In September, Lieu sent another letter to the chairman of the Joint Chiefs of Staff, Gen. Joseph Dunford, expressing concerns about the heavy civilian toll of coalition airstrike and requesting that the U.S. “cease aiding coalition airstrikes in Yemen until the coalition demonstrates that they will institute proper safeguards to prevent civilian deaths.”

"Because I have not been given any assurances that this bombing is going to stop, I think it is now important to introduce legislation to cause it to stop or at least to not continue with U.S. involvement," Lieu told Salon.

The bill's co-sponsor, Yoho, a Republican representing Florida, also voiced concern about the apparent lack of attention the Saudi-led coalition has paid to the growing threats of extremist groups like ISIS and al-Qaeda, the latter of which has exploited the chaos in Yemen in order to carve out a 340-mile territory on the country's southern coast, where it now collects taxes.

Renowned journalist and Middle East specialist Patrick Cockburn, among others, has warned that "the U.S. and U.K. have opened the door to an al-Qaeda mini-state."

Yoho insisted in a statement that the U.S. "must make sure that Saudi military action is actually targeting terrorist groups, protecting civilian populations [and] facilitating humanitarian aid in their military actions in Yemen."

"Given the recent news regarding the kingdom’s connections with 9/11 attacks, we must make sure that they are targeting all terrorist groups including al-Qaeda," he added, referring to new reports on potential Saudi support for the Sept. 11, 2001 attackers.

Lieu is also a co-author of proposed legislation to release the 28 classified pages of the 838-page joint inquiry report issued in December 2002 by the House and Senate intelligence committees.

He said he was "pleased" to see 60 Minutes' detailed coverage of the story and the growing discussion surrounding it. Lieu said he is hopeful that the pages will soon be declassified, noting that the legislative effort to do so is also bipartisan and bicameral.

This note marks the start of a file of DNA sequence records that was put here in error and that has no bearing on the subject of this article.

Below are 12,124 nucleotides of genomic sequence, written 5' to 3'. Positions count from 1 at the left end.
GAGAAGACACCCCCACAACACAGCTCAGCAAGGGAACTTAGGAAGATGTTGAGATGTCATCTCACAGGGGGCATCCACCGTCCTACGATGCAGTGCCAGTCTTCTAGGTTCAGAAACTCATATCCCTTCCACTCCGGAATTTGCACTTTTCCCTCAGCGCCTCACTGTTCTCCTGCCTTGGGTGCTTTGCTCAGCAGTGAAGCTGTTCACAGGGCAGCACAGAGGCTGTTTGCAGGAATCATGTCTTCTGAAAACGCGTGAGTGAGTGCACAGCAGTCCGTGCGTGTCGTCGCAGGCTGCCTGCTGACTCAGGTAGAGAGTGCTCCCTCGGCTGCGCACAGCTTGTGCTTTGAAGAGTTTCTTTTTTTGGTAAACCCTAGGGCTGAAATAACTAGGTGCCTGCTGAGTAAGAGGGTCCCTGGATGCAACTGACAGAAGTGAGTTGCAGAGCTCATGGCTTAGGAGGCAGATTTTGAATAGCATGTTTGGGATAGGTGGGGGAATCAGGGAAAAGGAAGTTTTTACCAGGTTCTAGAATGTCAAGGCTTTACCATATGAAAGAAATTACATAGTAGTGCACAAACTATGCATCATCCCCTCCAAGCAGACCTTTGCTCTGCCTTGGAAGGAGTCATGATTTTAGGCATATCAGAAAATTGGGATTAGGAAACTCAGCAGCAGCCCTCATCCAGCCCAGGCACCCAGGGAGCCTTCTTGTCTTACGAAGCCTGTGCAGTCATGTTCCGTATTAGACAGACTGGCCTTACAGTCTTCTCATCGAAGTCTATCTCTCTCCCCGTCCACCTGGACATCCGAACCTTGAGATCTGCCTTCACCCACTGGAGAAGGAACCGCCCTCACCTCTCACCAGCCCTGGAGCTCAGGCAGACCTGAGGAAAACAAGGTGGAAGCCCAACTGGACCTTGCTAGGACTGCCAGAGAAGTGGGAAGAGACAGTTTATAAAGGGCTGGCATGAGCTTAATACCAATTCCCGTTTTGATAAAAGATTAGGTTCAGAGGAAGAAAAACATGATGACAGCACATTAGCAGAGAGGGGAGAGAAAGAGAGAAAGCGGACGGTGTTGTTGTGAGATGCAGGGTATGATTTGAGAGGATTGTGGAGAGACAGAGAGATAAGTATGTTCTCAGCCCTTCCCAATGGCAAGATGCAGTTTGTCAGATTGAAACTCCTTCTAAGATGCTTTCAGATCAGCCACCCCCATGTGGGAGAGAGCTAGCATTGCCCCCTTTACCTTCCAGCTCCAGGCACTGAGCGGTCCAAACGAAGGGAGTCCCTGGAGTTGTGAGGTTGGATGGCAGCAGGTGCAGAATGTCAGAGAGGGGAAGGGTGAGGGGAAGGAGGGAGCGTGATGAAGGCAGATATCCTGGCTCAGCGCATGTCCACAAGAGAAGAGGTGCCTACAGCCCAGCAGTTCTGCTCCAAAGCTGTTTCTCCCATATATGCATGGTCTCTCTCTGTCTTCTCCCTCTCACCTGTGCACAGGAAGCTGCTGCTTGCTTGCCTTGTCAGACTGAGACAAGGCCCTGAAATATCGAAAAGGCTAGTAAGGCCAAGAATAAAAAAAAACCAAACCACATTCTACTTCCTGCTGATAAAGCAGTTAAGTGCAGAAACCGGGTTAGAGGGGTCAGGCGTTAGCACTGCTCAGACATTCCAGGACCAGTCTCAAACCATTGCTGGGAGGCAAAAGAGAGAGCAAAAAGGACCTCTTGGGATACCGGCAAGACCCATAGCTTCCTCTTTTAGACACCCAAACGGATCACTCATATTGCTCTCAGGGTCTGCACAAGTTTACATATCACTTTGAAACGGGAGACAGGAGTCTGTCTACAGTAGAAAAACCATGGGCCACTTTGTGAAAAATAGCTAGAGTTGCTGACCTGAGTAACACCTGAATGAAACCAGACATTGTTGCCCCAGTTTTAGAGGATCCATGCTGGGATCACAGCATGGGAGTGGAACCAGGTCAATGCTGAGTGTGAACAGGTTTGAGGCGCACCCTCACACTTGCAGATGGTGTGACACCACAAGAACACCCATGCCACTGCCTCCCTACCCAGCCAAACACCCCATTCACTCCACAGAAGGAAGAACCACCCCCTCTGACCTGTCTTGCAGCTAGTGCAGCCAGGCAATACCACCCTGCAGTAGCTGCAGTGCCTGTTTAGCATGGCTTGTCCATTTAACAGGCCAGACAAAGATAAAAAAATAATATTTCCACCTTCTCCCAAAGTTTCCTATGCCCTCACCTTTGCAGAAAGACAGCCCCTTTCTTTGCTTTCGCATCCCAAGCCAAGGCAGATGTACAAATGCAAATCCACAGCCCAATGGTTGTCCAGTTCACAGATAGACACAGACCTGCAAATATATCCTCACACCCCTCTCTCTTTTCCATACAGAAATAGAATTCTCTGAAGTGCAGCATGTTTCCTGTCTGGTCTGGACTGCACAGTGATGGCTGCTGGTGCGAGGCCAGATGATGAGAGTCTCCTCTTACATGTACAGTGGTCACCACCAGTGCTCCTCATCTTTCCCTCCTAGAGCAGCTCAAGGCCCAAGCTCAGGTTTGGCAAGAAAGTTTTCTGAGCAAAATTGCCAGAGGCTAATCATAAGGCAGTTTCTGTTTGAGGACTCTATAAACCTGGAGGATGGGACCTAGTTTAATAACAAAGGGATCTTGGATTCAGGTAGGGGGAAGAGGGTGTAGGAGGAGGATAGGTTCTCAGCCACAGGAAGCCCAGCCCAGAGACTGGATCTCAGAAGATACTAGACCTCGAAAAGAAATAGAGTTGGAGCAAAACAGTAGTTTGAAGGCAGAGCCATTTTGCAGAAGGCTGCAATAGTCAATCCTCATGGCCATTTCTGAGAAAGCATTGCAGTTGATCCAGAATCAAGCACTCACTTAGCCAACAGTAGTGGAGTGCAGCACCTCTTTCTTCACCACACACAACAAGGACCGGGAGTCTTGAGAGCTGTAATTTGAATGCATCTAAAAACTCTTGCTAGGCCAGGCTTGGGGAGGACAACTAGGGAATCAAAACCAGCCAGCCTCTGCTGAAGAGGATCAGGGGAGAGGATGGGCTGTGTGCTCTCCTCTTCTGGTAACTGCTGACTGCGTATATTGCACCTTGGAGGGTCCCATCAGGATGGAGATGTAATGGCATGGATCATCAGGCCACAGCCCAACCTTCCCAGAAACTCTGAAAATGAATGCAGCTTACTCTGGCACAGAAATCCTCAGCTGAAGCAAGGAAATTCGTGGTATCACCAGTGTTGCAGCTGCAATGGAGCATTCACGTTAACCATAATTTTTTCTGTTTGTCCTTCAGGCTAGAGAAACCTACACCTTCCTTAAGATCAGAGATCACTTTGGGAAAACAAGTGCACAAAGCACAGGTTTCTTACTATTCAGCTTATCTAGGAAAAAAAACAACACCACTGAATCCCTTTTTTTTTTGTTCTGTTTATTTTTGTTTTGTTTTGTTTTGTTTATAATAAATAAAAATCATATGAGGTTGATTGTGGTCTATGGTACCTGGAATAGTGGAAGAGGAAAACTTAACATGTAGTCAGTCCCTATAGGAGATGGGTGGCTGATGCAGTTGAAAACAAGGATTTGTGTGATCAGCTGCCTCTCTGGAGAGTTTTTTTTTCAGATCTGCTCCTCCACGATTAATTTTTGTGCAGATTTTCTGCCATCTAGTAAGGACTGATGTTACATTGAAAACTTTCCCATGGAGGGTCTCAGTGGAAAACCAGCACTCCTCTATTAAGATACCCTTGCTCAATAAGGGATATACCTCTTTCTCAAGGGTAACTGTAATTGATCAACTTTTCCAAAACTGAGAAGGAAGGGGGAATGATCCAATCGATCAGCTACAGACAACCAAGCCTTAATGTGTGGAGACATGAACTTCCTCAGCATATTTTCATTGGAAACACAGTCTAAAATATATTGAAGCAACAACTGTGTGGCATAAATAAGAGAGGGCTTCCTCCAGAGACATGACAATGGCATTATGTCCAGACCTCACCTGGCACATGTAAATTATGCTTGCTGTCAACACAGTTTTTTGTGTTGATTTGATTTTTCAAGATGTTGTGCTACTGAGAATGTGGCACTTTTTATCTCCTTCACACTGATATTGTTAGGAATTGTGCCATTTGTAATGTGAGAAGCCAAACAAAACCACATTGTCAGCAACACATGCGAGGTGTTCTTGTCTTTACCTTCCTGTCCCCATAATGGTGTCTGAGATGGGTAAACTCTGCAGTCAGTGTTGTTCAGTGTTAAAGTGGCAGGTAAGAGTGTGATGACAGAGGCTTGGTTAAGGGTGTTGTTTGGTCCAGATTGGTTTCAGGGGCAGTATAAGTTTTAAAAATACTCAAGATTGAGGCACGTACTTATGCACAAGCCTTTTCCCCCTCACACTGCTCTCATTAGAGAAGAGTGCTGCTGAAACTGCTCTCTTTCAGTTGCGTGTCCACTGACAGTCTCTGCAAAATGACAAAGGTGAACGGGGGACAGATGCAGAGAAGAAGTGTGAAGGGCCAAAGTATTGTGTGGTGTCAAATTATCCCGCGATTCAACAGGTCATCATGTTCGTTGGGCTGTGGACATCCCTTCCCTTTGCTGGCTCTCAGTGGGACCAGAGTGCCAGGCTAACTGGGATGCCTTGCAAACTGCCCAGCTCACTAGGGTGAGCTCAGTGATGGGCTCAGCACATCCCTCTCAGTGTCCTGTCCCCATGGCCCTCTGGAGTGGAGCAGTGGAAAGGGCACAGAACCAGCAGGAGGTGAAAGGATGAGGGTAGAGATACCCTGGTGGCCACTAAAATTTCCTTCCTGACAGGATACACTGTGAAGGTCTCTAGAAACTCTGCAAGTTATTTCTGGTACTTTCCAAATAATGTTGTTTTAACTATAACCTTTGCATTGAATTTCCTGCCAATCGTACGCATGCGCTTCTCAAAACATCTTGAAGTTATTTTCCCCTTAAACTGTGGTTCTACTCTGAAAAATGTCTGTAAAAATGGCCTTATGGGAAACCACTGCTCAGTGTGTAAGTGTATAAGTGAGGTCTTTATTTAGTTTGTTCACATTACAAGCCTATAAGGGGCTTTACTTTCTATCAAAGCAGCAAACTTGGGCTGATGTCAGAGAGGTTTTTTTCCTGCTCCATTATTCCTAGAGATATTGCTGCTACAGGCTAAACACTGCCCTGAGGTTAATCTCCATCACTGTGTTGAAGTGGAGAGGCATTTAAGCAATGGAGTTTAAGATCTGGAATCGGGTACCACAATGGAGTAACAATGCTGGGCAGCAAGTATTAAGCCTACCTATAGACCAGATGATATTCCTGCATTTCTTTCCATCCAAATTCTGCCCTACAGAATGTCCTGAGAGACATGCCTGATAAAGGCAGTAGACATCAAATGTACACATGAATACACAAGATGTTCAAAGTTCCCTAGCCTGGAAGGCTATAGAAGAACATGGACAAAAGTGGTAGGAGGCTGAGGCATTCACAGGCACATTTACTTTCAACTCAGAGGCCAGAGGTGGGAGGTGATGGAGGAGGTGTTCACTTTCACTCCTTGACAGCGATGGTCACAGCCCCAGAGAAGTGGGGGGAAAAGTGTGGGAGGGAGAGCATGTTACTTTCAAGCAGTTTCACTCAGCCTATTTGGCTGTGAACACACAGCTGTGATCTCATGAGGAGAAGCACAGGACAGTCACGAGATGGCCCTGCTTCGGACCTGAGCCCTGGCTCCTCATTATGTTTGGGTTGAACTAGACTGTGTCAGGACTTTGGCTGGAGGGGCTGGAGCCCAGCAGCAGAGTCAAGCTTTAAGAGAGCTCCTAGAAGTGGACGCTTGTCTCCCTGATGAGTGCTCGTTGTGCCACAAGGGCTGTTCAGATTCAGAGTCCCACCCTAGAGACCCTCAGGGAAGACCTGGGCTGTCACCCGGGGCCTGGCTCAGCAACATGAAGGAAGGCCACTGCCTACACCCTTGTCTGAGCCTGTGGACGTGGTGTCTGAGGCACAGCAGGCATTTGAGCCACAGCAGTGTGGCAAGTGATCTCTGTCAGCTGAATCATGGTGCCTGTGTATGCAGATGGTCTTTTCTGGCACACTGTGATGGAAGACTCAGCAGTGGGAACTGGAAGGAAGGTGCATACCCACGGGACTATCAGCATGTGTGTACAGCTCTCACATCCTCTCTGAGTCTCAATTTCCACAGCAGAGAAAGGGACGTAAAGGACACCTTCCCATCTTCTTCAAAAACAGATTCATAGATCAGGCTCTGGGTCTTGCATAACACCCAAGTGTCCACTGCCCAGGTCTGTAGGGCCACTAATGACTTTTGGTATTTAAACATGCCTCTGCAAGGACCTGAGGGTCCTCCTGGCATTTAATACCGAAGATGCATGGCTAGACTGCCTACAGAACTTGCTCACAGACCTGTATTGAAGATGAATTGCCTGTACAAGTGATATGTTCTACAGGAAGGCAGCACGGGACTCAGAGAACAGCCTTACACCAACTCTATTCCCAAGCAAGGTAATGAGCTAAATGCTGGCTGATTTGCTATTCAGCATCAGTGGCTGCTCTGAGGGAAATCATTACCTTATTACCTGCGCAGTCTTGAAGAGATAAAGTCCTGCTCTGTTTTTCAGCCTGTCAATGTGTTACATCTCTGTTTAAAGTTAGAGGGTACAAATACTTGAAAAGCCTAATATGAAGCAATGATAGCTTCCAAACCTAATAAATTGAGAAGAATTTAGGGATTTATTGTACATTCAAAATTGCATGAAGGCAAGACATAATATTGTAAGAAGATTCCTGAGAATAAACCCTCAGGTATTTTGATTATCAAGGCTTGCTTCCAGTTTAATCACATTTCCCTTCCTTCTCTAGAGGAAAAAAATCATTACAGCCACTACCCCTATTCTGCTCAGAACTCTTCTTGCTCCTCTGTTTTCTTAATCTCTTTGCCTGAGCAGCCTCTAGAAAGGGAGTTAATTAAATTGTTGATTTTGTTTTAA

Now that Reps. Lieu and Yoho have introduced the bill, they say they are going to ask for co-authors. Rep. Lieu said he expects it to get more support.

"I am pleased that this legislation is both bipartisan and bicameral, and I think it shows that Congress is now starting to take an active interest in the situation in Yemen," he told Salon.

Lieu thanked human rights organizations, namely Amnesty International and Human Rights Watch, for highlighting the problems to the U.S. and to the rest of the world.

"I think because the actions of the Saudi-led coalition in Yemen, based on reports, have been so horrific when it comes to civilians, that you now do have greater interest by members of Congress to try to put a stop to their indiscriminate killing of civilians," he explained.

The bill the congressmen proposed cites a U.N. report by a panel of experts, which found that the U.S.-backed, Saudi-led military coalition in Yemen "had conducted air strikes targeting civilians and civilian objects, in violation of International Humanitarian Law, including camps for internally displaced persons and refugees; civilian gatherings, including weddings; civilian vehicles, residential areas, medical facilities schools, mosques, markets, factories and food storage warehouses and other essential civilian infrastructure."

By Ben Norton

Ben Norton is a politics reporter and staff writer at AlterNet. You can find him on Twitter at @BenjaminNorton.

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9/11 Al Qaeda Chris Murphy Rand Paul Saudi Arabia Ted Lieu Ted Yoho Yemen